When Do You Lose Your Sense of Smell and Taste With COVID-19
COVID-19 symptoms of loss of smell and taste typically begin 4-5 days after other symptoms have appeared and may last 7-14 days

According to recent studies, COVID-19 symptoms of loss of smell and taste typically begin 4-5 days after other symptoms have appeared and may last 7-14 days.

Symptoms often improve after 7 days, with more noticeable improvements after 14 days. While temporary loss of smell is also seen with the flu, it lasts longer with COVID-19.

Findings differ from person to person, and further research is needed to clarify when and why these symptoms occur.

How common is loss of smell and taste with COVID-19?

A study conducted on the evolution of symptoms of COVID-19 provided evidence that loss of smell or taste was one of the most frequent and persistent symptoms, with more than 1 out of 10 people reporting altered senses that persist even after all other symptoms have subsided.

Another study showed that COVID-19 patients with loss of smell and taste also had mood disorders such as anxiety and depression.

Although relatively minor symptoms, loss of smell and taste can negatively affect quality of life and cause significant frustration.

Why does COVID-19 cause loss of smell and taste?

The exact cause of the loss of olfactory senses due to COVID-19 is unclear. However, it is believed that it may be caused by damage to the cells that send signals to the brain regarding smell and taste. These cells are part of the olfactory epithelium in the nose and olfactory bulbs on the tongue.

A study at Harvard Medical School in Boston reported that the virus likely infects and damages sustentacular cells, which support sensory neurons in the nose.

This study concluded that SARS-CoV-2 attacks by targeting a receptor called ACE2 on the surfaces of cells. The sustentacular cells in the nose and some cells in the mouth have a substantial amount of ACE2 receptors. Olfactory senses are therefore lost as SARS-CoV-2 attacks these cells.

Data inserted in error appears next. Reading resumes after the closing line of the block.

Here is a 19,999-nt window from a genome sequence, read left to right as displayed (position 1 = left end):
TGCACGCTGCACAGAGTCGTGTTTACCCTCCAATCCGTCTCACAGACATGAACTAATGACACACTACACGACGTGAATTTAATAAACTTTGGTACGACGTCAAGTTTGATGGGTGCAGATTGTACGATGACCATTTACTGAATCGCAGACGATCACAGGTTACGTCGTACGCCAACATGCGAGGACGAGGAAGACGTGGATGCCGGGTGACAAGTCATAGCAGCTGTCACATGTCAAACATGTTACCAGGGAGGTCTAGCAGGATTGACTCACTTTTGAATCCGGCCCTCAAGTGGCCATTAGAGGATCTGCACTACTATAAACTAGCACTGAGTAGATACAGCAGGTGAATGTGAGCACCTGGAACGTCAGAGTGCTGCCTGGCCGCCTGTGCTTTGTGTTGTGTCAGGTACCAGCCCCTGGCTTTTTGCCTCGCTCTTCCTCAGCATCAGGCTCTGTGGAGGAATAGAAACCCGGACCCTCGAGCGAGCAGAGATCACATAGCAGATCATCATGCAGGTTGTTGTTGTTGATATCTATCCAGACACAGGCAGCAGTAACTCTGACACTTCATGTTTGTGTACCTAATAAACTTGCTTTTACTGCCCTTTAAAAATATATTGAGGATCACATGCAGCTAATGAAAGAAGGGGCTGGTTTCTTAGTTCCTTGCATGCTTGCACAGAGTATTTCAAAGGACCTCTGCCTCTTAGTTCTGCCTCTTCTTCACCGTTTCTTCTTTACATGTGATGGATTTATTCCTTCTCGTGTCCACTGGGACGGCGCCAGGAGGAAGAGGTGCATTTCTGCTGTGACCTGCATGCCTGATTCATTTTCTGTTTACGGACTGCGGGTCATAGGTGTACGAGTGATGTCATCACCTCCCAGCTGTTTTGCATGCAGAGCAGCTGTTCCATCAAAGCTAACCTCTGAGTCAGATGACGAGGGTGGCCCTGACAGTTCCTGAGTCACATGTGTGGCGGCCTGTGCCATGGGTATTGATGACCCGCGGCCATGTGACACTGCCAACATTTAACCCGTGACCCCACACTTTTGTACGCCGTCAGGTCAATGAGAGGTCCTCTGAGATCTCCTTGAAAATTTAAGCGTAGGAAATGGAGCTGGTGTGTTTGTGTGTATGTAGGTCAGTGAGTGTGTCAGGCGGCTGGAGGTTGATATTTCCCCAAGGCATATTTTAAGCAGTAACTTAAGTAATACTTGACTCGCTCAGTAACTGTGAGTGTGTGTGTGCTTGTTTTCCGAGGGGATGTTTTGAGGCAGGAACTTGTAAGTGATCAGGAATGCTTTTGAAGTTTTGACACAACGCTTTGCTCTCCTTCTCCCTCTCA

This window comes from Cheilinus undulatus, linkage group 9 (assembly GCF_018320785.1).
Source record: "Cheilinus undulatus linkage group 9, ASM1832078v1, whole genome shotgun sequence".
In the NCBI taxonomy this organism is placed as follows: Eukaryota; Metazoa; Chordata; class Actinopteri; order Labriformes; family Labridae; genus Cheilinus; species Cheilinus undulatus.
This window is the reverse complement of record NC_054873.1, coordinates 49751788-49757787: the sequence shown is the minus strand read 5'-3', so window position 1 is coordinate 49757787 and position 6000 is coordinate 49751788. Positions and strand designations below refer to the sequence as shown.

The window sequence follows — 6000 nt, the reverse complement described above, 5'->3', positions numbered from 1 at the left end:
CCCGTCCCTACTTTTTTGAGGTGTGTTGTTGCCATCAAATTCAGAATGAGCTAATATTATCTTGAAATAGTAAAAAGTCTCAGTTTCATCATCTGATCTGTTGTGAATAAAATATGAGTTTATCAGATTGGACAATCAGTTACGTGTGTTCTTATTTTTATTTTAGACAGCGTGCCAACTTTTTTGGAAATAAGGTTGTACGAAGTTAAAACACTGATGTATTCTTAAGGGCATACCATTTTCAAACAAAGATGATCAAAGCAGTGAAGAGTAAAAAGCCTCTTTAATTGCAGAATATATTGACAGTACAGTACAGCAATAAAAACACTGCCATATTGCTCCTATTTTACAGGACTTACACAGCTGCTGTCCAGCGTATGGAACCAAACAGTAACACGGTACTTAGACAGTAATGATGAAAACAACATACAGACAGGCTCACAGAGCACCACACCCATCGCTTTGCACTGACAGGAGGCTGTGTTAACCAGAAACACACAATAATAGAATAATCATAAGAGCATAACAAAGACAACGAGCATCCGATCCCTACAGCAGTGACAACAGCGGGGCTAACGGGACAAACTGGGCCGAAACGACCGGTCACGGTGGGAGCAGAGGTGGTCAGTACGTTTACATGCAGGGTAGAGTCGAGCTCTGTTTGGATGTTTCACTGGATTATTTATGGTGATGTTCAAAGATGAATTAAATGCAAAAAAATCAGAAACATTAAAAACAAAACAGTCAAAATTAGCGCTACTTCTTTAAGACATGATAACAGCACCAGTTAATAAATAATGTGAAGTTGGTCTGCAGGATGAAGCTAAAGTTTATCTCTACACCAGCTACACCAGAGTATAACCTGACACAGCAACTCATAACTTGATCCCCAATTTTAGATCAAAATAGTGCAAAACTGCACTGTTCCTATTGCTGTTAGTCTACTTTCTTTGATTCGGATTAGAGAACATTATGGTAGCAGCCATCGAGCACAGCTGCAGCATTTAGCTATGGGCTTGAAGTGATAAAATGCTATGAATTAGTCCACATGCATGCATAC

Another study reported that loss of smell and taste occurs concurrently with an increase in blood levels of an inflammation-signaling cytokine called interleukin-6. In addition, a postmortem study published last December reported symptoms of inflammation, such as leaky blood vessels, in the olfactory bulbs of people who had been exposed to COVID-19.

How is loss of smell and taste assessed in people with COVID-19?

Internationally recognized clinical tests are done to examine and diagnose any issues with olfactory senses. The tests use ordinary scents that are easily identifiable and familiar to the people undergoing the test.

For example, children are familiar with the smell of orange, mint, and vanilla and can identify them easily. Stronger scents of garlic, coffee, or phenyl ethyl alcohol or butyl alcohol are used to test adults. For testing at home, household items such as lemon, fragranced shampoo, or essential oils can be used to test for loss of smell. 

Changes in smell can also affect taste. The four basic tastes may alter, making people feel that the food they are eating is tasteless. Some may lose taste completely while others may not feel satisfied after a meal because they do not enjoy the taste.

Can you regain lost sense of smell and taste?